Mera speaks on fuel prices
The Malawi Energy Regulatory Authority (Mera) has said it is monitoring fuel price movements on the international market before it moves to adjust prices.
Fuel prices have remained volatile on the international market, with the local unit, the Kwacha, equally losing its grip on other major trading currencies, factors which could partly guarantee a pump price hike.
Monday, Mera issued its 2020-21 Highlights, a review of trends in the energy sector including fuel price movement, which was seen to have been on an upward spiral between October 2020 and April 2021, but remained stable henceforth.
In an interview, Mera spokesperson Fitina Khonje said, while working to cushioning local pump prices, the regulator would still ensure continued security of fuel supply.
“Generally, for continuity, prices have to reflect what is happening on the international market and, secondly, we don’t have sufficient funds in the Price Stabilisation Fund (PSF) to keep cushioning the prices.
“But the decision would be made by the Mera board. But, at the same time, we don’t know what will happen in between now and the time when the board meets,” Khonje said.
In a recent statement, Mera said, since the establishment of ruling pump prices in March 2021, the landed costs of petrol, diesel and paraffin have increased by 23.51 percent, 16.03 percent and 16.37 percent, respectively.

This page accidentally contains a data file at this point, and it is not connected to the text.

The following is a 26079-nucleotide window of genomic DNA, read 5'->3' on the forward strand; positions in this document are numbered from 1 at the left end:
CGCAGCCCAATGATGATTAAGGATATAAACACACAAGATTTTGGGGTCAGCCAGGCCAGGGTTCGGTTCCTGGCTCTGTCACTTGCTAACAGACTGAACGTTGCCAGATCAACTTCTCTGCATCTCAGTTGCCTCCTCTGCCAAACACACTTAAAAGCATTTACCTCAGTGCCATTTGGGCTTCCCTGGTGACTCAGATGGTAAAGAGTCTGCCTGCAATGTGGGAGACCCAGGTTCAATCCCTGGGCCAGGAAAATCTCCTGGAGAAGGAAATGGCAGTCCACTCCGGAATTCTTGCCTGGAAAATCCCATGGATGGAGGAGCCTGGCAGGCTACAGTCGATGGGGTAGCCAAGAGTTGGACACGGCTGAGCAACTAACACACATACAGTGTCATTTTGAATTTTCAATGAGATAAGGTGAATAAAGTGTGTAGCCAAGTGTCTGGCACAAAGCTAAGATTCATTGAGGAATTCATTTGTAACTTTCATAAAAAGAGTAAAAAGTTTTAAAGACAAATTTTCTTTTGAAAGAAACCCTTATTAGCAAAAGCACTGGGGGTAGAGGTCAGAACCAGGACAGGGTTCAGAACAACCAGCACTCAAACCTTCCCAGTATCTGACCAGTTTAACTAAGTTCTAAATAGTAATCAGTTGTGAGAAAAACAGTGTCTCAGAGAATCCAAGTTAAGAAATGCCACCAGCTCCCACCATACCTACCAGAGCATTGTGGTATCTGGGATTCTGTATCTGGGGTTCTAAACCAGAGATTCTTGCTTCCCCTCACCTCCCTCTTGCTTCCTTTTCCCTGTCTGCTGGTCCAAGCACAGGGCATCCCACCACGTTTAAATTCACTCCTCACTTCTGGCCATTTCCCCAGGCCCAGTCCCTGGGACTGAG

In addition, as at August 2 2021, PSF balances for petrol, diesel and paraffin averaged K1.7 billion against the recommended minimum price of K5 billion.
In a separate interview Monday, Consumers Association of Malawi (Cama) Executive Director John Kapito warned that a rise in international prices, coupled with other domestic variables, could lead to a possible surge in pump prices.
“The prices for fuel went up a while ago. The prices we are paying at the pump are not the right price. Because the fuel prices went up drastically for the past four months or so, I think Malawi is holding on to the old prices because it is a political issue in this country. If it was an economic issue, the prices must have gone up by now,” he said.